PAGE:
Fig. 3 Water contents and hydrogen isotope compositions of high-Ti glasses and melt inclusions.

Errors and symbols as in Fig. 2. Light orange points represent measured data uncorrected for spallation. Curves represent 1D diffusive degassing model; full line encompasses the data with an empirical β ≤ 0.06. Colored dashed lines indicate diffusive degassing of H2, H2O, and OH with their values of β. See fig. S2 for comparison of all the data with degassing model; see also text and (21) for details.

It has been demonstrated that single lunar glass beads have core-rim diffusion profiles for H2O and other volatiles, which is evidence for diffusion-limited kinetic degassing in a low-pressure environment after fragmentation of the magma during eruption (15). Therefore, it is important to consider how kinetic degassing might affect the D/H ratios of the magmatic water contained in lunar volcanic glasses. The mass dependence of diffusion of hydrogen isotopes can be represented as

DHDD=(mDmH)βH/D (1)

where D is the diffusion coefficient, m is the atomic mass, and β is an empirical exponent that likely depends on hydrogen speciation (21). Under the reducing conditions relevant to lunar magmas, hydrogen may exist in several different molecular species—H2, H2O, and OH—in proportions that depend on the total concentration of H, oxygen fugacity (fO2), pressure, and temperature (26, 27). The diffusivities of these species in silicate liquids and glasses are very different, with DH2 > DH2O >> DOH (26). The mass dependence of hydrogen isotope diffusion is also expected to be different for each of these species because of their different molecular masses and their different mechanisms of diffusive transport, with β values that could range from as high as 0.5 to as low as ~0.01 (21). From comparison of the D/H ratios and water contents of Apollo 17 high-Ti glasses and melt inclusions to the results of a simple one-dimensional (1D) spherical diffusive degassing model (Fig. 3), we obtain an empirical β that depends on the initial and final δD considered, but is constrained to be ≤0.06. This β value is intermediate between those estimated for diffusion of OH and H2 (21), the hydrogen species expected at the conditions of the lunar magmas (27). In the simple model presented here, H diffusivity and β are assumed to be constant during degassing. It is instead likely that β changed with progressive degassing, from initial values of 0.29 to 0.12, representing H2 diffusion, to values as low as 0.015 to 0.007 in the later stages of degassing, where diffusion is expected to be predominantly as OH (21). A more complex modeling of the data considering these changes is unwarranted, however, given the large uncertainties in D/H ratios of glasses with water content lower than 10 ppm and the lack of experimental data on the diffusivities of the relevant hydrogen species in melts at variable hydrogen concentration, temperature, and fO2.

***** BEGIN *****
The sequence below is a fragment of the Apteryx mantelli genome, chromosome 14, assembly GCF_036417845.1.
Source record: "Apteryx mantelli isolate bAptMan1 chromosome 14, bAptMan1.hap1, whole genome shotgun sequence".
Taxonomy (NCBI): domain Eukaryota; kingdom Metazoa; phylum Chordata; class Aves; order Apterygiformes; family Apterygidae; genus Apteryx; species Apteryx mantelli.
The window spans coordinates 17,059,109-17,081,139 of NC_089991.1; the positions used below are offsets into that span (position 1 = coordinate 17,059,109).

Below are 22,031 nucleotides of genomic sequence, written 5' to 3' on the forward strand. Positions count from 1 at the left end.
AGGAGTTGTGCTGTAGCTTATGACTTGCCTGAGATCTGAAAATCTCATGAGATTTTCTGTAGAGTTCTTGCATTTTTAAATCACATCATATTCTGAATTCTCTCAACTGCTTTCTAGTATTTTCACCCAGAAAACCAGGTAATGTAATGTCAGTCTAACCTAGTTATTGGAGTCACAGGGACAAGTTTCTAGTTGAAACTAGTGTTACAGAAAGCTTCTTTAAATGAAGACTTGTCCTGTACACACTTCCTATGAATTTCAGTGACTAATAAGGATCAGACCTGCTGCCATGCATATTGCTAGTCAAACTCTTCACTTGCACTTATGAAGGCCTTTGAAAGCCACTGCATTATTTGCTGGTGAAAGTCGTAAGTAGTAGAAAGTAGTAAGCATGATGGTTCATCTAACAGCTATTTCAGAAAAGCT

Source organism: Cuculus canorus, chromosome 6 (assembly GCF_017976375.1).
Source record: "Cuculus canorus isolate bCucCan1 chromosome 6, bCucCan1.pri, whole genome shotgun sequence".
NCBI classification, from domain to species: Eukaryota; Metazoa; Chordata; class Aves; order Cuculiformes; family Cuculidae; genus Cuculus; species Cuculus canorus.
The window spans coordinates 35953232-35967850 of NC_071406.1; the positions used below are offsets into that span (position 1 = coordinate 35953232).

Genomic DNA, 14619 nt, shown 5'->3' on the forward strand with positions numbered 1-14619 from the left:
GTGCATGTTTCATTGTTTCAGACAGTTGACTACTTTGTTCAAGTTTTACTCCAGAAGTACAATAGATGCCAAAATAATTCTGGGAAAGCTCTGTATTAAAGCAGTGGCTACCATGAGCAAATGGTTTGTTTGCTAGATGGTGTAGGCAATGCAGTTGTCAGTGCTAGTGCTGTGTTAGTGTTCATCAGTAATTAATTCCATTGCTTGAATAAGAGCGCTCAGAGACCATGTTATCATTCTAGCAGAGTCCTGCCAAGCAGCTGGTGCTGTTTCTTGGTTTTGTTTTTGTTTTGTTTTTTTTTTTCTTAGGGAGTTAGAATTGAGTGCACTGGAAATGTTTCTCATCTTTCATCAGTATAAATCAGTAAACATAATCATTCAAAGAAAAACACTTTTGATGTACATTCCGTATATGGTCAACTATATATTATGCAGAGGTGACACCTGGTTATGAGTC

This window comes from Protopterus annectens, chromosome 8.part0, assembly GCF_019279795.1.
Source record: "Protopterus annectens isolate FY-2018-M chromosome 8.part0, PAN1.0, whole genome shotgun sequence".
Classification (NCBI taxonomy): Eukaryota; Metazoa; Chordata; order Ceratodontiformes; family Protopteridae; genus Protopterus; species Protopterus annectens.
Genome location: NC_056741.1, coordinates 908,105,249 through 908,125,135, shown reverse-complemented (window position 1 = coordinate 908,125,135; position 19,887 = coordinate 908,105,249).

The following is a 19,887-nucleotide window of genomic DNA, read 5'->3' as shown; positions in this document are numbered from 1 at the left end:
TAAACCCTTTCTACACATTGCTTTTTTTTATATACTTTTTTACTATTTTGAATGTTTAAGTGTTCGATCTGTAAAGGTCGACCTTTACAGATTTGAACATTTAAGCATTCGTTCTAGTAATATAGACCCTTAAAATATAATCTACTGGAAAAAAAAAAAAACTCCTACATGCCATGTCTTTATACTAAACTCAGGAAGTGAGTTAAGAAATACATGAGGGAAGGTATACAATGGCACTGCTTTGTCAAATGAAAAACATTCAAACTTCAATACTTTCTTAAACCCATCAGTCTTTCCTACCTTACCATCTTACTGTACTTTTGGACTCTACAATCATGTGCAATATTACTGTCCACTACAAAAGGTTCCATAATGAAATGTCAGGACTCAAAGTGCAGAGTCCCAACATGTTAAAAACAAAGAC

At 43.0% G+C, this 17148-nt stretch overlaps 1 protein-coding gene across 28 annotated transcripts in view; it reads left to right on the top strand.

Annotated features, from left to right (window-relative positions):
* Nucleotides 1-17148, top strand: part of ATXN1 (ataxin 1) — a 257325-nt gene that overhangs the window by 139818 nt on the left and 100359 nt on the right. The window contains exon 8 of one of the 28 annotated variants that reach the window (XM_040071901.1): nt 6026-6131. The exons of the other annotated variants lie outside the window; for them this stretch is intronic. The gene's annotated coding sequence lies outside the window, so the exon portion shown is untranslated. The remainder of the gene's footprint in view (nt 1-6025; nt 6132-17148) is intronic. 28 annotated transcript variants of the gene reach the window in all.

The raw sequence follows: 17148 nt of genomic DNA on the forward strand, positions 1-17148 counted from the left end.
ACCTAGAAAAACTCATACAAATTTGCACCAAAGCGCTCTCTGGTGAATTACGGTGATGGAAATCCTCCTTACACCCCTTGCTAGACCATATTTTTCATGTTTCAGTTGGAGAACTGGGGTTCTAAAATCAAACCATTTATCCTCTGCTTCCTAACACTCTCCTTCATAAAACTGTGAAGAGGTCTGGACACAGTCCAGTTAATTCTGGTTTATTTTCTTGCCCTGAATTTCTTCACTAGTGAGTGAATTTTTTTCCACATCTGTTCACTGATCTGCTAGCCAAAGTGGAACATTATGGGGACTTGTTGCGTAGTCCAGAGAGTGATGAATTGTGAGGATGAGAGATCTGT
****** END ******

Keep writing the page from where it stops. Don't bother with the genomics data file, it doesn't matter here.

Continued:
The primitive major-element compositions, the high water contents, and the minimal effect of spallation and degassing on the D/H ratios of Apollo 17 olivine-hosted melt inclusions indicate that they are ideal samples to determine the primitive δD of the lunar juvenile water. Melt inclusions provide an advantage over erupted lunar glasses because they are commonly trapped at pressures exceeding the pressure of eruption, and they are protected from eruptive degassing by their host crystal (28). However, there is no way of knowing how extensively lunar magmas have degassed before the melt inclusions formed. It is likely that these magmas underwent some degree of degassing before or during the formation of the melt inclusions. The presence of metal blebs trapped in olivine phenocrysts of Apollo 17 high-Ti glasses have been interpreted as evidence for magmatic degassing before olivine crystallization and melt inclusion formation (29). Therefore, it is expected that the original preeruptive δD value of these lunar magmas was lower, and that kinetic D/H fractionation has resulted in preferential loss of H during magmatic degassing before entrapment (28). Hence, our melt inclusion data (1200 ppm H2O and δD +187‰ for the less degassed inclusion) indicate a lower limit on the water content and an upper limit on the primary δD of these magmas. This δD value is similar to that measured in apatite (+238‰) from a 3.9-billion-year-old alkali anorthosite adcumulate, 14305 (18). If this cumulate crystallized as a closed system, then its δD may be comparable to the primitive D/H ratio of a reservoir in the lunar interior (21), supporting our assertion that the δD of the melt inclusions represent most closely the isotopic composition of the primitive lunar magmatic water.